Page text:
# subset {base}

### Description

Return subsets of vectors, matrices or data frames which meet conditions.

### Usage

subset(x, ...) ## S3 method for class 'default': subset((x, subset, ...)) ## S3 method for class 'matrix': subset((x, subset, select, drop = FALSE, ...)) ## S3 method for class 'data.frame': subset((x, subset, select, drop = FALSE, ...))

### Arguments

- x
- object to be subsetted.
- subset
- logical expression indicating elements or rows to keep: missing values are taken as false.
- select
- expression, indicating columns to select from a data frame.
- drop
- passed on to
`[`

indexing operator. - ...
- further arguments to be passed to or from other methods.

### Details

This is a generic function, with methods supplied for matrices, data frames and vectors (including lists). Packages and users can add further methods.

For ordinary vectors, the result is simply `x[subset & !is.na(subset)]`

.

For data frames, the `subset`

argument works on the rows. Note that `subset`

will be evaluated in the data frame, so columns can be referred to (by name) as variables in the expression (see the examples).

The `select`

argument exists only for the methods for data frames and matrices. It works by first replacing column names in the selection expression with the corresponding column numbers in the data frame and then using the resulting integer vector to index the columns. This allows the use of the standard indexing conventions so that for example ranges of columns can be specified easily, or single columns can be dropped (see the examples).

The `drop`

argument is passed on to the indexing method for matrices and data frames: note that the default for matrices is different from that for indexing.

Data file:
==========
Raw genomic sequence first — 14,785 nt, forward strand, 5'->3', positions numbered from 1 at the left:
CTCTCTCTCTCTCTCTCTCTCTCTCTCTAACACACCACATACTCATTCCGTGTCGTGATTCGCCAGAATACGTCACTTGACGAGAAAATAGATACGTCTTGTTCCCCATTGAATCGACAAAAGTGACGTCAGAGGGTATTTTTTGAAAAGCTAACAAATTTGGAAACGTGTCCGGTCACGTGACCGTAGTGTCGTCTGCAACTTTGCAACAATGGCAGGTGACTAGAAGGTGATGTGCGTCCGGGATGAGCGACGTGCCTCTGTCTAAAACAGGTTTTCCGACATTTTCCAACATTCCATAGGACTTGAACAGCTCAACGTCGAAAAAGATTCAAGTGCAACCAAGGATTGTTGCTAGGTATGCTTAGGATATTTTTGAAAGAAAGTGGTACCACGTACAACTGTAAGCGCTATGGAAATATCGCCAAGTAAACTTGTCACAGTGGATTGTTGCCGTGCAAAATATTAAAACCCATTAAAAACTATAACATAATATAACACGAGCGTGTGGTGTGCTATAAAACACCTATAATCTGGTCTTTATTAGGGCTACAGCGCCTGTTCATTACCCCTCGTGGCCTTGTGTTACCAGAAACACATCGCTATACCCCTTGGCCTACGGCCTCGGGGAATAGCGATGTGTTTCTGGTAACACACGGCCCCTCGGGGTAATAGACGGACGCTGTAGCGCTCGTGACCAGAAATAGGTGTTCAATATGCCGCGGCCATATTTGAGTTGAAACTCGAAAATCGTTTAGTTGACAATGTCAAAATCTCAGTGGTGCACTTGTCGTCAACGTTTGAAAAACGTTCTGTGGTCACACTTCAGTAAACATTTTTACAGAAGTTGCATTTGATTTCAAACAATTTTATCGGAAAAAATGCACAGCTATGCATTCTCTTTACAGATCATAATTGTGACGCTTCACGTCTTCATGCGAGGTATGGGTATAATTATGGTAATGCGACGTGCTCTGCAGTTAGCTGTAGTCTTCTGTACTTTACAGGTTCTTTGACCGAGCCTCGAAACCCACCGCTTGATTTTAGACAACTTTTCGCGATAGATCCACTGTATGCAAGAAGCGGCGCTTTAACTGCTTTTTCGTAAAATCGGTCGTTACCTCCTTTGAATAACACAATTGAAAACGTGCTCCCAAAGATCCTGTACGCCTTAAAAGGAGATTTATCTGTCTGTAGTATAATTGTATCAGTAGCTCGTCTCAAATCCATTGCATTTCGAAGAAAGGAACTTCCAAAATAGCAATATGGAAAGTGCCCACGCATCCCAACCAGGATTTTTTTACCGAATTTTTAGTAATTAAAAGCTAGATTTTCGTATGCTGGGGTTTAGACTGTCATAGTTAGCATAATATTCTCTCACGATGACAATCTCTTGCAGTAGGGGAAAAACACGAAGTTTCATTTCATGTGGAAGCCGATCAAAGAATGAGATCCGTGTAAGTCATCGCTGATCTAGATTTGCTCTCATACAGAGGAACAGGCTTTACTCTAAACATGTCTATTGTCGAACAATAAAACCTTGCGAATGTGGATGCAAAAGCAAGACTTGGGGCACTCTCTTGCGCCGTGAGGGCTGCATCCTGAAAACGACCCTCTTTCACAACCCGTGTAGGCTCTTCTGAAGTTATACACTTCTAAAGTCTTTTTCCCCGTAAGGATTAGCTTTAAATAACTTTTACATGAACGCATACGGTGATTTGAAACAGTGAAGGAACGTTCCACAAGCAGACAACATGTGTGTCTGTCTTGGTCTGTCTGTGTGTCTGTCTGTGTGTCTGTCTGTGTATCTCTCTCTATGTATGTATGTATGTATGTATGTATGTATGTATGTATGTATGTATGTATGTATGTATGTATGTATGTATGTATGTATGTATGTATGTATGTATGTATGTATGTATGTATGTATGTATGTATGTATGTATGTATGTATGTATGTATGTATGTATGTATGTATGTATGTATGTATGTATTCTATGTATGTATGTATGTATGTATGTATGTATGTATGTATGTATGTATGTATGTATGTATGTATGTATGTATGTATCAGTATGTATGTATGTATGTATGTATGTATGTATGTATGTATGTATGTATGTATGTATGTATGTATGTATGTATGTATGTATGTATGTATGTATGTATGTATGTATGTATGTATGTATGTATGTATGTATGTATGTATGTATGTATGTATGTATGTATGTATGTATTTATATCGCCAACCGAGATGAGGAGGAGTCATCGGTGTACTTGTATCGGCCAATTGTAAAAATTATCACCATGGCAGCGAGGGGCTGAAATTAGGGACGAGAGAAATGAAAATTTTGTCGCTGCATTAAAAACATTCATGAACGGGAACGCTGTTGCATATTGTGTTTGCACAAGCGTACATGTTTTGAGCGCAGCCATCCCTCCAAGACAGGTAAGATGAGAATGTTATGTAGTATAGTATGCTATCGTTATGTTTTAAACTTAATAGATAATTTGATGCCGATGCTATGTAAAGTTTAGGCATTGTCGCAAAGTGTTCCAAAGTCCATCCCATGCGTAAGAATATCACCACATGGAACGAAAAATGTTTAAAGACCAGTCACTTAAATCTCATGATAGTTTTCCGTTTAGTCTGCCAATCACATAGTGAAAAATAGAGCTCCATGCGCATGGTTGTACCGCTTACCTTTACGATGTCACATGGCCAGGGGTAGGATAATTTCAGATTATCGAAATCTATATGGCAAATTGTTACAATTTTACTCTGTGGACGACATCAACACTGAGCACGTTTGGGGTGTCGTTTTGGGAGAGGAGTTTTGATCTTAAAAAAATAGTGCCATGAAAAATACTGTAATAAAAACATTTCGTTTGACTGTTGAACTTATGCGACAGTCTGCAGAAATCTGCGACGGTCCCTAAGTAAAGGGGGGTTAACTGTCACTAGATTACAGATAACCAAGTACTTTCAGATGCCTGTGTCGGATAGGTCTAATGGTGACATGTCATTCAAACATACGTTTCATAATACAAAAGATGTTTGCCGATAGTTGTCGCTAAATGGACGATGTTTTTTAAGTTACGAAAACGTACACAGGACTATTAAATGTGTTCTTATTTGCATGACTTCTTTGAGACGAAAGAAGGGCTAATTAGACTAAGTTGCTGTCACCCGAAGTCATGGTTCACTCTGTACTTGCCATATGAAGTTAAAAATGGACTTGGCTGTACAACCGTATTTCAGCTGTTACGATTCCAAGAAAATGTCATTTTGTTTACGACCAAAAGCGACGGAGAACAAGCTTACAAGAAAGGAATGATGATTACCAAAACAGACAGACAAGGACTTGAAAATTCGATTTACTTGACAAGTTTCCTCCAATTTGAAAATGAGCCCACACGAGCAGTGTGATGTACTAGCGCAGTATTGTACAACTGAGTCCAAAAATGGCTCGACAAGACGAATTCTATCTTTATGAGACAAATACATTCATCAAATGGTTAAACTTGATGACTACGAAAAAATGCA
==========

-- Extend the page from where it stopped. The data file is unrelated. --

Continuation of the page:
Factors may have empty levels after subsetting; unused levels are not automatically removed. See `droplevels`

for a way to drop all unused levels from a data frame.

### Values

An object similar to `x`

contain just the selected elements (for a vector), rows and columns (for a matrix or data frame), and so on.

### Warning

This is a convenience function intended for use interactively. For programming it is better to use the standard subsetting functions like `[`

, and in particular the non-standard evaluation of argument `subset`

can have unanticipated consequences.

### See Also

`[`

, `transform`

`droplevels`

### Examples

subset(airquality, Temp > 80, select = c(Ozone, Temp)) subset(airquality, Day == 1, select = -Temp) subset(airquality, select = Ozone:Wind) with(airquality, subset(Ozone, Temp > 80)) ## sometimes requiring a logical 'subset' argument is a nuisance nm <- rownames(state.x77) start_with_M <- nm %in% grep("^M", nm, value = TRUE) subset(state.x77, start_with_M, Illiteracy:Murder) # but in recent versions of R this can simply be subset(state.x77, grepl("^M", nm), Illiteracy:Murder)

Documentation reproduced from R 3.0.2. License: GPL-2.